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  1. #1

    Flower report 2017

    I ran my dogs up Horse Lake Rd today and was surprised to find blooming yellow bells, blue bells, buttercups, salt and pepper, wild parsnips and open but still green balsamroot buds.

  2. #2
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    Thanks for getting this rolling, Aaron. A week ago I checked the plot in the wild lands next to my house where I monitor the earliest bloomers. None of the usual suspects (salt and pepper, yellowbells, bluebells, or buttercups were up yet). Some extremely small white flowers right next to the ground and with a bloom less than a quarter-inch wide were up. I don't know the name of these tiny bloomers.

    It's interesting to compare the time frames of when flowers are coming out or peaking with previous years. To find past flower reports go to the search bar in the banner and type in 'Flower Report' and you'll see the reports dating back to 2013.

    Here's the link for Flower Report - 2016
    And the link for the Flower Report - 2015

    And the link for 2015

  3. #3
    Found the first(for me) balsamroot in bloom on the south slopes of Saddlerock. A lone plant in bloom others not far behind. Quite a few "Spring Beauties" on north facing slopes and the first "prairie stars" I've seen this spring.

  4. #4
    Stunning display of prairie stars, blue bells and shooting stars on the north end of Balsamroot today. Lots of balsamroot in bloom. Also saw white and pink phlox, ballhead waterleaf and vetch? There are some lupines a few days to a week away from blooming.

  5. #5
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    The Saddle Rock area has exploded with Balsam Root over the last few days, Horse Lake and Sage Hills are looking good though the wildflowers are not as prevalent yet.

  6. #6
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    I was out of town for several weeks and when I returned (April 12) the Prairie Stars were out in thicker force than normal in the Sage Hills. At that time some balsamroots were out and the bigger bloom was coming. My impression of the flowers in the Sage is that the more 'normal' flower progression has all been compressed. The cooler spring has lots of flowers blooming together when normally the bloom might be spread out over a longer period. Not sure this true, but it has been my impression. Any others felt the same?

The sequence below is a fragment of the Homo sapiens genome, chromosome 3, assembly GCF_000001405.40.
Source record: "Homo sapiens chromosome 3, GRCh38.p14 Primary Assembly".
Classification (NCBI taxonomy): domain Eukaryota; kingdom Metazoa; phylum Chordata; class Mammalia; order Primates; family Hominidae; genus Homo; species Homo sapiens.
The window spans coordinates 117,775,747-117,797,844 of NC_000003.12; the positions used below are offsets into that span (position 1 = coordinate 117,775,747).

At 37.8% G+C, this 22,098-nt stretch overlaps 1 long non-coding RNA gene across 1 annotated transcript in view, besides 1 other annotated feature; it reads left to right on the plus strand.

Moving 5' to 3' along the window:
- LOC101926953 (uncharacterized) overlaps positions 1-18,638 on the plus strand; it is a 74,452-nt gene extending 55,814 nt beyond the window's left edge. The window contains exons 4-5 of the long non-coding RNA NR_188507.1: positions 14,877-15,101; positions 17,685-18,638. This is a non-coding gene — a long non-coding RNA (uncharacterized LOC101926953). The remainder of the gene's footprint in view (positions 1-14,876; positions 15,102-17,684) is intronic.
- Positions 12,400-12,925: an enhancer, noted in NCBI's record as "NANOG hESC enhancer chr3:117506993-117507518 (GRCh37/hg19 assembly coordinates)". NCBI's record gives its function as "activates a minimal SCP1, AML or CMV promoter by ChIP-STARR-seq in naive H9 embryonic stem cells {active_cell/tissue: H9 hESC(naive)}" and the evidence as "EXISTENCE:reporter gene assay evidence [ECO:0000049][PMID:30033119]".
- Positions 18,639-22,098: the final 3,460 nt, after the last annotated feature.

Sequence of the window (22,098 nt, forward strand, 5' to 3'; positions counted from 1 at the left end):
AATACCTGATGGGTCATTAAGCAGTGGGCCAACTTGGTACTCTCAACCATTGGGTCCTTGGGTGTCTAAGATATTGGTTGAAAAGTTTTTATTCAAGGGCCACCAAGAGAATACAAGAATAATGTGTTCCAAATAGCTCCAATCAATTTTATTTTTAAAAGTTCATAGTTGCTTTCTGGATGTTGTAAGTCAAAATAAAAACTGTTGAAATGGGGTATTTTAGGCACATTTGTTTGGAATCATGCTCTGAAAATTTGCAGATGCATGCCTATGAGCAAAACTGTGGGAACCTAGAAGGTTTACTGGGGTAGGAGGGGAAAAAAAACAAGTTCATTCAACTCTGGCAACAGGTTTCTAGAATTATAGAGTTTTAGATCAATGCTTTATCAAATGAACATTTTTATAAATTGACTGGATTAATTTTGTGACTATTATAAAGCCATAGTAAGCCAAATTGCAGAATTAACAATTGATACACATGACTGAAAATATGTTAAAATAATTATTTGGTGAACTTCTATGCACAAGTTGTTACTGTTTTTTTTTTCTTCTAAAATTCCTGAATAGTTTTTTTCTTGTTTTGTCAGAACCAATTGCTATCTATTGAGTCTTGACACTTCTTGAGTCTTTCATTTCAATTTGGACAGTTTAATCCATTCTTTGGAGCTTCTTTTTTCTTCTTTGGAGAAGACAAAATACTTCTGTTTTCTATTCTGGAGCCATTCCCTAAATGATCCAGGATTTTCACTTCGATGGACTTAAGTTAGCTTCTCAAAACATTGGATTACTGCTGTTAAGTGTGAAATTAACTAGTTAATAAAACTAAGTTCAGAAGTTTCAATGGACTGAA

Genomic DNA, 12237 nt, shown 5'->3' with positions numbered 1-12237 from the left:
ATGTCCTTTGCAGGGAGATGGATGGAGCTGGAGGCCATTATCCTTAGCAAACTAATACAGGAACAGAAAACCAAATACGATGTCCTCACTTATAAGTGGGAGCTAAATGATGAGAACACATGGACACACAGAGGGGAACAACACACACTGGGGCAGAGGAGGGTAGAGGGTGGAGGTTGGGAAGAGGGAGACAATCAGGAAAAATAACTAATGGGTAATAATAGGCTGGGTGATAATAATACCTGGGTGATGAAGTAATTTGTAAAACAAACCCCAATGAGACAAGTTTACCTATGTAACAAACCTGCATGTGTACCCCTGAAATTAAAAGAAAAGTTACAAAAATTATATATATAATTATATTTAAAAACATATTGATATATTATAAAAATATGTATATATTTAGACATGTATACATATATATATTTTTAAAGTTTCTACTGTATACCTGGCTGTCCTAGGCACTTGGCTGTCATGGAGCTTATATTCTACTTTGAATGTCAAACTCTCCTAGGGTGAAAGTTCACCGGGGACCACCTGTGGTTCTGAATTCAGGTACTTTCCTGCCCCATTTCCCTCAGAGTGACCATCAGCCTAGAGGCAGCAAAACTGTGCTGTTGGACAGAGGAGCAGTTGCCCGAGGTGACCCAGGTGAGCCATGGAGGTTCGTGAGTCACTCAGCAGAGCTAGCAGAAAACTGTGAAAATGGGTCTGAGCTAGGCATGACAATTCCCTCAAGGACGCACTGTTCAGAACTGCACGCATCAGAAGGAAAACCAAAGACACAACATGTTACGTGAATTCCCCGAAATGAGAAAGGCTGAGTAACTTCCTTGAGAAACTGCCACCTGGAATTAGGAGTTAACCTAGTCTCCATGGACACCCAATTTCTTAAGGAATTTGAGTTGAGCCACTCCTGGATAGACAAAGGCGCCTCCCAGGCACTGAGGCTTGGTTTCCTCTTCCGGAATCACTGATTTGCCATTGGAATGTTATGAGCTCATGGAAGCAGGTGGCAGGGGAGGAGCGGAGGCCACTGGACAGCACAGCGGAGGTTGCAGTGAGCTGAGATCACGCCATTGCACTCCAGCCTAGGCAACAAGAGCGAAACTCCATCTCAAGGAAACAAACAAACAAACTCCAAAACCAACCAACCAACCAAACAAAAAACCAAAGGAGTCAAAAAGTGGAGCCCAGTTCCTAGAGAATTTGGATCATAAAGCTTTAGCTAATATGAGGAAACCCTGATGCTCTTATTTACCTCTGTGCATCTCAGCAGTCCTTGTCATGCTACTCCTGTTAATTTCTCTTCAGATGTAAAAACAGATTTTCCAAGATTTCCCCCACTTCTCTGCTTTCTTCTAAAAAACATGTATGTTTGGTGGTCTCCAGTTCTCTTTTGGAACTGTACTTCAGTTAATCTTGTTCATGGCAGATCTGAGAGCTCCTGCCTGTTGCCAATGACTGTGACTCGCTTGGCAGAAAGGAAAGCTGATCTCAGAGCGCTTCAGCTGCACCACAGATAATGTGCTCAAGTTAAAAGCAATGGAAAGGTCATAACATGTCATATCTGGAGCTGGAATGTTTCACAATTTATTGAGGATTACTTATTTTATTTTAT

7. #7
    Quote Originally Posted by adappen View Post
    I was out of town for several weeks and when I returned (April 12) the Prairie Stars were out in thicker force than normal in the Sage Hills. At that time some balsamroots were out and the bigger bloom was coming. My impression of the flowers in the Sage is that the more 'normal' flower progression has all been compressed. The cooler spring has lots of flowers blooming together when normally the bloom might be spread out over a longer period. Not sure this true, but it has been my impression. Any others felt the same?
    Yes, I'm seeing flowers blooming together that I haven't seen before. Spring beauties with shooting stars and bluebells. Lupine is already out down low alongside prairie stars and ballhead waterleaf etc.

  8. #8
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    Quote Originally Posted by AaronW View Post
    Yes, I'm seeing flowers blooming together that I haven't seen before. Spring beauties with shooting stars and bluebells. Lupine is already out down low alongside prairie stars and ballhead waterleaf etc.
    I wonder if this messes with the pollinators that might emerge to find they missed their flower?

  9. #9
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    Plants seem to emerge and bloom within a distribution curve -- there will be a few early bloomers in each specie, the main glut of plants, and then the late bloomers of that specie -- survival strategy for the vagaries of weather. Likely the same holds true for the pollinators?? Good question for that bee-guy you may know.

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